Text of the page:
Gifting money to kids ?

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The point remains, why buy a property (in London) if you don't intend to use it for a long period of time?

And the days of "Buy to Let" producing good tax-free income and capital appreciation have certainly gone since Osborne started changing the rules of the game nine years ago.

If it's going to be a home in London for a decade, then everyone wants a home, so it's worth paying a lot of money and going through 6-9 months of buying, followed by the same a decade down the line. Try to do that sooner and its money down the drain.
I received an update from one of my investment companies which included advice for over 70s, but it also included this section on gifting to kids, which might be of interest. Credit where due - it's from Fidelity.

"When you die, inheritance tax (IHT) is charged at 40% on the part of your estate above the threshold which is currently £325,000. The threshold rises to £500,000 if your home is given to a child or grandchild. As a married couple this gives you the ability to pass on property worth up to £1m completely IHT-free. This though only applies as long as your estate is worth less than £2m overall.

Whether you can gift them that money IHT-free though, depends on the amount you give and whether you survive more than seven years after giving them the money.

Under the seven-year rule, you can gift any amount IHT-free as long as you live for at least seven years after giving the financial gift. If you die at any time within the seven years, a reduced rate of IHT applies to any amount above your nil-rate band (currently 40% within three years, 32% after three years, 25% after four years, 16% after five years and 8% after six years).

There are other ways around it though if you gift smaller sums. For instance, you can give away £3,000 per year (in assets or cash), divided between one or more people, without IHT applying at all. You can also carry forward one preceding year of annual exemption to gift £6,000 in one year.

You're allowed to give £250 per person per year to as many people as you like without IHT applying (as long as they haven't benefitted from your annual exemption).

You can contribute to someone's wedding, as long as you gift this amount before the wedding day and it actually takes place. You can give £1,000 to anyone you know, £2,500 to a grandchild and £5,000 to a child.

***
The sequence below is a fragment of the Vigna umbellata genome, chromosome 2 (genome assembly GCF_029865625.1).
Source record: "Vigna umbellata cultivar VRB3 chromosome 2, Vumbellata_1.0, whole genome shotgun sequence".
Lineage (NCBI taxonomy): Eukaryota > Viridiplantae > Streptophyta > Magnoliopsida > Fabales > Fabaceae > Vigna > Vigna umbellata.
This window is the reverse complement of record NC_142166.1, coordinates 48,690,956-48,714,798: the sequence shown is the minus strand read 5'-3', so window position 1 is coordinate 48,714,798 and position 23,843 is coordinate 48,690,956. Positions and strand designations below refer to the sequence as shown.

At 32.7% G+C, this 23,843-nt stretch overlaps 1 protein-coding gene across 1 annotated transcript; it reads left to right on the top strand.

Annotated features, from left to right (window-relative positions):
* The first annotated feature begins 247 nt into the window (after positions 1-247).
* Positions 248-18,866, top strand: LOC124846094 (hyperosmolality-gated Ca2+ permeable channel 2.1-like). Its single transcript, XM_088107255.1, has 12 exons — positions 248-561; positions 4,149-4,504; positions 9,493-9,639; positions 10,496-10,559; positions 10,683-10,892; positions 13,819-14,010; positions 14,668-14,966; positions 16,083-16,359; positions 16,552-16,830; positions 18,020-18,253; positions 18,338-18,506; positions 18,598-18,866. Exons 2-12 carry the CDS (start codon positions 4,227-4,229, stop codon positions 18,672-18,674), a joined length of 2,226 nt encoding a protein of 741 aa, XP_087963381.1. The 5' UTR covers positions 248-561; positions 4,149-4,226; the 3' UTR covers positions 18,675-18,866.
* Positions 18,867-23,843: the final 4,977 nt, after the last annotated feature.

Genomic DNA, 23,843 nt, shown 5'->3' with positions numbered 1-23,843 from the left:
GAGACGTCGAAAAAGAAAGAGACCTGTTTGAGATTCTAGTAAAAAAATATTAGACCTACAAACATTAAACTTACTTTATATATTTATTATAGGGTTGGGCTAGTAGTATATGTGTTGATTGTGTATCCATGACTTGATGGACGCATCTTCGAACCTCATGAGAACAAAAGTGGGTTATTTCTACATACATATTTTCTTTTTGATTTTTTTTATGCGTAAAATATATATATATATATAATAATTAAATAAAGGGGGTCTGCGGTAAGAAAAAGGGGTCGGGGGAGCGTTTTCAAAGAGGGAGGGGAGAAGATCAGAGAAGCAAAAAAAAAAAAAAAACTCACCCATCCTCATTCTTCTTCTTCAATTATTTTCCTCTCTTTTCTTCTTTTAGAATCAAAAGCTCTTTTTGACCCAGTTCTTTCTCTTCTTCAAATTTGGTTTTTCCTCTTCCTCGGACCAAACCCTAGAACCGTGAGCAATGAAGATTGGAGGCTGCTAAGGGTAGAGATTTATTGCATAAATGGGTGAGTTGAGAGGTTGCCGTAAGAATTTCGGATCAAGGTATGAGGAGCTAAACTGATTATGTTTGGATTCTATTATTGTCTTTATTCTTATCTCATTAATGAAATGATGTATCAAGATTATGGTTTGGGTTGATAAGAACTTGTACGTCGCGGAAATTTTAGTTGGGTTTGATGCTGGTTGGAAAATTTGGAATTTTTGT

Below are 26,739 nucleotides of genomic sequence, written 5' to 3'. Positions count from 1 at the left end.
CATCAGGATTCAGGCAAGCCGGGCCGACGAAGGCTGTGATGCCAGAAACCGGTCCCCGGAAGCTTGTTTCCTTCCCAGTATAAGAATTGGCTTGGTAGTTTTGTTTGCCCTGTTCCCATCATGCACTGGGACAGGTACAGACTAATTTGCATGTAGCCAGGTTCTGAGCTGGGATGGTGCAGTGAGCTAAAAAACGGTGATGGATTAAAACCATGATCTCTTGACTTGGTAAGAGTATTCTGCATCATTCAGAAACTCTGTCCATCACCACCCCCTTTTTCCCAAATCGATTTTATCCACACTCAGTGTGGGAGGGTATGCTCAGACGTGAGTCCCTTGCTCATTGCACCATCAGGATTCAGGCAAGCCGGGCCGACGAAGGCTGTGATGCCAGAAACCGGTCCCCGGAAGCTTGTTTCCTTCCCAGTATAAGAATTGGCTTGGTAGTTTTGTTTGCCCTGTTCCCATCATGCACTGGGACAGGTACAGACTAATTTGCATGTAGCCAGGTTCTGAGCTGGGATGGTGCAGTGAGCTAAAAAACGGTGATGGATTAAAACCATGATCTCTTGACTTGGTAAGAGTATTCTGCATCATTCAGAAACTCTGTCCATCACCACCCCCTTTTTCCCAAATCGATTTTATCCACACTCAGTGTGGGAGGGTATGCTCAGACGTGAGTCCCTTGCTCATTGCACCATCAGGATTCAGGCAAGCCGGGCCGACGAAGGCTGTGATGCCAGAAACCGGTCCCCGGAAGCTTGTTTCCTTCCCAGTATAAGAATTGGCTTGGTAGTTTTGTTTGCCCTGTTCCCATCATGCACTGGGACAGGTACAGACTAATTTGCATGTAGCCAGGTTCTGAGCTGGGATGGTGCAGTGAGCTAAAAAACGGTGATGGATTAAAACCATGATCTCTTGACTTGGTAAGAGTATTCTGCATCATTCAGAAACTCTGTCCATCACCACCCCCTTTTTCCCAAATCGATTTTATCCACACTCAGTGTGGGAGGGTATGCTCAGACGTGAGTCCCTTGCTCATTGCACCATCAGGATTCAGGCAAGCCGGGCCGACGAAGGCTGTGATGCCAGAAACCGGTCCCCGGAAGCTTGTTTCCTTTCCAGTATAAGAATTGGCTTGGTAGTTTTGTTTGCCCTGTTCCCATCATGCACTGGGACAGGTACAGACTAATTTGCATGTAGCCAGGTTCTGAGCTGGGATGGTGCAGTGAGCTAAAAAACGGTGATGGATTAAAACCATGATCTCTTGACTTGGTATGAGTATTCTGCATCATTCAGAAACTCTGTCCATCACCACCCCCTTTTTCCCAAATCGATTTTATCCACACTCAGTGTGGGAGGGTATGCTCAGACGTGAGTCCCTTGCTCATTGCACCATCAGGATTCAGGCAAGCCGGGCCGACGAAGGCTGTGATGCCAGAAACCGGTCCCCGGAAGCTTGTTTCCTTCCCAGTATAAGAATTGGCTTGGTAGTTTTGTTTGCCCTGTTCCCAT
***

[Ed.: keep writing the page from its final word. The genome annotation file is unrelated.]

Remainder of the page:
You can pay for the living costs of your own child under age 18, or in full time education. This includes university, but you may need to show that financial support is not excessive and only covers living costs and tuition fees.

You can also give regular amounts away that you don't need from your income, without IHT applying. You may have to show that this money was not needed to maintain your standard of living.

If you want to pass on larger sums and have it happen after your death, then you could speak to an adviser about possibly placing the money into trust."
^^^. This is good, written in clear, understandable language. Copy and paste it onto a document to save!!

I’d just like to endorse that, as they said, the ‘regular giving’ must be seen to come from income, not savings, in order to be exempt. Setting up a standing order is possibly the best way of proving the ‘intention to give’ - I believe there’s a case precedent where only one rather large payment was made before the donor died, but as it was by SO, it was valid.

I’d’ve liked to see a mention of trusts, even with disclaimers, but having said that, this type of article couldn’t go into detail.
Some lenders want to see the accrual of funds, however, most will leave it to the conveyancer to confirm source of funds.

I’d be wary of hiding the gift on a mortgage application as it’s fraud which is, of course, a criminal offence. The gifted deposit letter really is no big deal in comparison.
Without wanting to labour the point, I received an email from a major UK lender this morning with a reminder of their requirements which I have pasted below:

From Monday 10 June we're making some important updates to our deposit requirements.

Gifted deposits

Where any part of the deposit is gifted, the following additional questions will be asked in the full mortgage application (FMA):

o Occupation(s) of the person(s) providing the gift.

o How has the giftor(s) generated their funds?

Applicant’s own savings

Where any part of the deposit is from the applicant’s own savings, the following additional question will be asked:

o How has the customer generated their funds?
Suppose AML (No, not Aston Martin Lagonda) rules are to blame, but these ^^^ do seem a bit extreme.
I drew £1k in cash from my bank recently. The cashier asked me why I wanted so much cash.

I told her to bet on a horse at Goodwood & to pay for a day out! She didn't respond!

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